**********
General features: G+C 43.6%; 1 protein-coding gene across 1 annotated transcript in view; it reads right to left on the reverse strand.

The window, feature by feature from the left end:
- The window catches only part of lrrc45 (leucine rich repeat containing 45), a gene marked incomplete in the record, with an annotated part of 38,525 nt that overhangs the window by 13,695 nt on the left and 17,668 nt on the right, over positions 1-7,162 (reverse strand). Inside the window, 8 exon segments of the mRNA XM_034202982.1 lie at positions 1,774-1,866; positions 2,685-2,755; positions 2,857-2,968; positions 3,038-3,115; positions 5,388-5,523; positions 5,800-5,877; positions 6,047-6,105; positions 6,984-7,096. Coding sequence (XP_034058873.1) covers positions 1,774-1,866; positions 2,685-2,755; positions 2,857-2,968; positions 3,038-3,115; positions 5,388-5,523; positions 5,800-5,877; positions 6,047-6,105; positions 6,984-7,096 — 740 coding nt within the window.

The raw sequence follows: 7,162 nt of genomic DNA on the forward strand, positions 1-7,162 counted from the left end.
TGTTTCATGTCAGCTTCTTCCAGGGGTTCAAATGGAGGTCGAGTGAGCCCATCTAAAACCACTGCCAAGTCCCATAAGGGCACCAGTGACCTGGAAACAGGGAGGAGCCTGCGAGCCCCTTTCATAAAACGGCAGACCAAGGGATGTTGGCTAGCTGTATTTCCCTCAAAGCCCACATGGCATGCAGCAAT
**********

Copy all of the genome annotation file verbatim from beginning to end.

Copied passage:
General features: G+C 43.6%; 1 protein-coding gene across 1 annotated transcript in view; it reads right to left on the reverse strand.

The window, feature by feature from the left end:
- The window catches only part of lrrc45 (leucine rich repeat containing 45), a gene marked incomplete in the record, with an annotated part of 38,525 nt that overhangs the window by 13,695 nt on the left and 17,668 nt on the right, over positions 1-7,162 (reverse strand). Inside the window, 8 exon segments of the mRNA XM_034202982.1 lie at positions 1,774-1,866; positions 2,685-2,755; positions 2,857-2,968; positions 3,038-3,115; positions 5,388-5,523; positions 5,800-5,877; positions 6,047-6,105; positions 6,984-7,096. Coding sequence (XP_034058873.1) covers positions 1,774-1,866; positions 2,685-2,755; positions 2,857-2,968; positions 3,038-3,115; positions 5,388-5,523; positions 5,800-5,877; positions 6,047-6,105; positions 6,984-7,096 — 740 coding nt within the window.

The raw sequence follows: 7,162 nt of genomic DNA on the forward strand, positions 1-7,162 counted from the left end.
TGTTTCATGTCAGCTTCTTCCAGGGGTTCAAATGGAGGTCGAGTGAGCCCATCTAAAACCACTGCCAAGTCCCATAAGGGCACCAGTGACCTGGAAACAGGGAGGAGCCTGCGAGCCCCTTTCATAAAACGGCAGACCAAGGGATGTTGGCTAGCTGTATTTCCCTCAAAGCCCACATGGCATGCAGCAAT